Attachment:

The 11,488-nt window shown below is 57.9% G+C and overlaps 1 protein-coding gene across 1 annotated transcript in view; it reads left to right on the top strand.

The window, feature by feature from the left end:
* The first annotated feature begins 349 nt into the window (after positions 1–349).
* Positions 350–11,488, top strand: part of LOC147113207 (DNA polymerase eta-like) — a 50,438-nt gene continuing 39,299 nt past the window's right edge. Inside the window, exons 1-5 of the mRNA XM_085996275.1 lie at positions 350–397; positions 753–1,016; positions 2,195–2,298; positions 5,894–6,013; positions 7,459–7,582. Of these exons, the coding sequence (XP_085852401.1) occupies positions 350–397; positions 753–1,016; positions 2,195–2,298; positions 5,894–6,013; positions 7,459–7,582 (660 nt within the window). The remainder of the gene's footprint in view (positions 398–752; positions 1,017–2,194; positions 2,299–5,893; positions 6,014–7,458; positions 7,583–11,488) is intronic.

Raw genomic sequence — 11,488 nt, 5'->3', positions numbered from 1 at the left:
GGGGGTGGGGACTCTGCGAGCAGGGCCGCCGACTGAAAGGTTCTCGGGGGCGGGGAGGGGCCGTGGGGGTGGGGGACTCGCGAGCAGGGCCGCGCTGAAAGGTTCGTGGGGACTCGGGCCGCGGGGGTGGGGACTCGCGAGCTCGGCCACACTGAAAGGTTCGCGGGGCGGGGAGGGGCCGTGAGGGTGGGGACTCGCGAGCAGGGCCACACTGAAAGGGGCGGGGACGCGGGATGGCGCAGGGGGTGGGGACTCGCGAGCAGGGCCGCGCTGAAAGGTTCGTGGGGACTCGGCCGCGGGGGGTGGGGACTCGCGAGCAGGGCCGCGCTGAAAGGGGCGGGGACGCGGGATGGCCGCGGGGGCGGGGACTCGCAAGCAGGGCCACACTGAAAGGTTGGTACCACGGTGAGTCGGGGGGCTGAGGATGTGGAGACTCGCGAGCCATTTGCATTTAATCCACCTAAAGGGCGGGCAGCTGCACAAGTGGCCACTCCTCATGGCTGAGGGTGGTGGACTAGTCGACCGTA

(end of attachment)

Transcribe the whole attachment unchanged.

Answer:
The 11,488-nt window shown below is 57.9% G+C and overlaps 1 protein-coding gene across 1 annotated transcript in view; it reads left to right on the top strand.

The window, feature by feature from the left end:
* The first annotated feature begins 349 nt into the window (after positions 1–349).
* Positions 350–11,488, top strand: part of LOC147113207 (DNA polymerase eta-like) — a 50,438-nt gene continuing 39,299 nt past the window's right edge. Inside the window, exons 1-5 of the mRNA XM_085996275.1 lie at positions 350–397; positions 753–1,016; positions 2,195–2,298; positions 5,894–6,013; positions 7,459–7,582. Of these exons, the coding sequence (XP_085852401.1) occupies positions 350–397; positions 753–1,016; positions 2,195–2,298; positions 5,894–6,013; positions 7,459–7,582 (660 nt within the window). The remainder of the gene's footprint in view (positions 398–752; positions 1,017–2,194; positions 2,299–5,893; positions 6,014–7,458; positions 7,583–11,488) is intronic.

Raw genomic sequence — 11,488 nt, 5'->3', positions numbered from 1 at the left:
GGGGGTGGGGACTCTGCGAGCAGGGCCGCCGACTGAAAGGTTCTCGGGGGCGGGGAGGGGCCGTGGGGGTGGGGGACTCGCGAGCAGGGCCGCGCTGAAAGGTTCGTGGGGACTCGGGCCGCGGGGGTGGGGACTCGCGAGCTCGGCCACACTGAAAGGTTCGCGGGGCGGGGAGGGGCCGTGAGGGTGGGGACTCGCGAGCAGGGCCACACTGAAAGGGGCGGGGACGCGGGATGGCGCAGGGGGTGGGGACTCGCGAGCAGGGCCGCGCTGAAAGGTTCGTGGGGACTCGGCCGCGGGGGGTGGGGACTCGCGAGCAGGGCCGCGCTGAAAGGGGCGGGGACGCGGGATGGCCGCGGGGGCGGGGACTCGCAAGCAGGGCCACACTGAAAGGTTGGTACCACGGTGAGTCGGGGGGCTGAGGATGTGGAGACTCGCGAGCCATTTGCATTTAATCCACCTAAAGGGCGGGCAGCTGCACAAGTGGCCACTCCTCATGGCTGAGGGTGGTGGACTAGTCGACCGTA